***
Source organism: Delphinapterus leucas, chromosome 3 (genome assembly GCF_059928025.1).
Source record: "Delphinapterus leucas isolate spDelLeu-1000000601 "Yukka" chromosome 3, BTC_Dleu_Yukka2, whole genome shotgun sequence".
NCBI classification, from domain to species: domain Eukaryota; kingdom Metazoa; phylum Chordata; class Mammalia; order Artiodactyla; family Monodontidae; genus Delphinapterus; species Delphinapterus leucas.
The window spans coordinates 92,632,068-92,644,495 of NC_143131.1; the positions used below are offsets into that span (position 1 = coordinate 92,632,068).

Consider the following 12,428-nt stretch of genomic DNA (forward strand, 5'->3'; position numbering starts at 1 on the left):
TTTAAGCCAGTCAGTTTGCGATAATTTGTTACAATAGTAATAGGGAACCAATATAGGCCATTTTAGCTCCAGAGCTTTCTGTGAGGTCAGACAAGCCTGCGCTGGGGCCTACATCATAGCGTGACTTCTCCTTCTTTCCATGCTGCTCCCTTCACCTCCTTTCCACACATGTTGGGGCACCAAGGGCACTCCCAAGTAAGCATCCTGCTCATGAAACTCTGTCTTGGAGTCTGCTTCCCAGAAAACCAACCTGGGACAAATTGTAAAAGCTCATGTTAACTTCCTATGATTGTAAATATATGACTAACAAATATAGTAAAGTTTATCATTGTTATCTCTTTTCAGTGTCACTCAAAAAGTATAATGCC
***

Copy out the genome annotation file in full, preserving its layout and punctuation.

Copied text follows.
Source organism: Delphinapterus leucas, chromosome 3 (genome assembly GCF_059928025.1).
Source record: "Delphinapterus leucas isolate spDelLeu-1000000601 "Yukka" chromosome 3, BTC_Dleu_Yukka2, whole genome shotgun sequence".
NCBI classification, from domain to species: domain Eukaryota; kingdom Metazoa; phylum Chordata; class Mammalia; order Artiodactyla; family Monodontidae; genus Delphinapterus; species Delphinapterus leucas.
The window spans coordinates 92,632,068-92,644,495 of NC_143131.1; the positions used below are offsets into that span (position 1 = coordinate 92,632,068).

Consider the following 12,428-nt stretch of genomic DNA (forward strand, 5'->3'; position numbering starts at 1 on the left):
TTTAAGCCAGTCAGTTTGCGATAATTTGTTACAATAGTAATAGGGAACCAATATAGGCCATTTTAGCTCCAGAGCTTTCTGTGAGGTCAGACAAGCCTGCGCTGGGGCCTACATCATAGCGTGACTTCTCCTTCTTTCCATGCTGCTCCCTTCACCTCCTTTCCACACATGTTGGGGCACCAAGGGCACTCCCAAGTAAGCATCCTGCTCATGAAACTCTGTCTTGGAGTCTGCTTCCCAGAAAACCAACCTGGGACAAATTGTAAAAGCTCATGTTAACTTCCTATGATTGTAAATATATGACTAACAAATATAGTAAAGTTTATCATTGTTATCTCTTTTCAGTGTCACTCAAAAAGTATAATGCC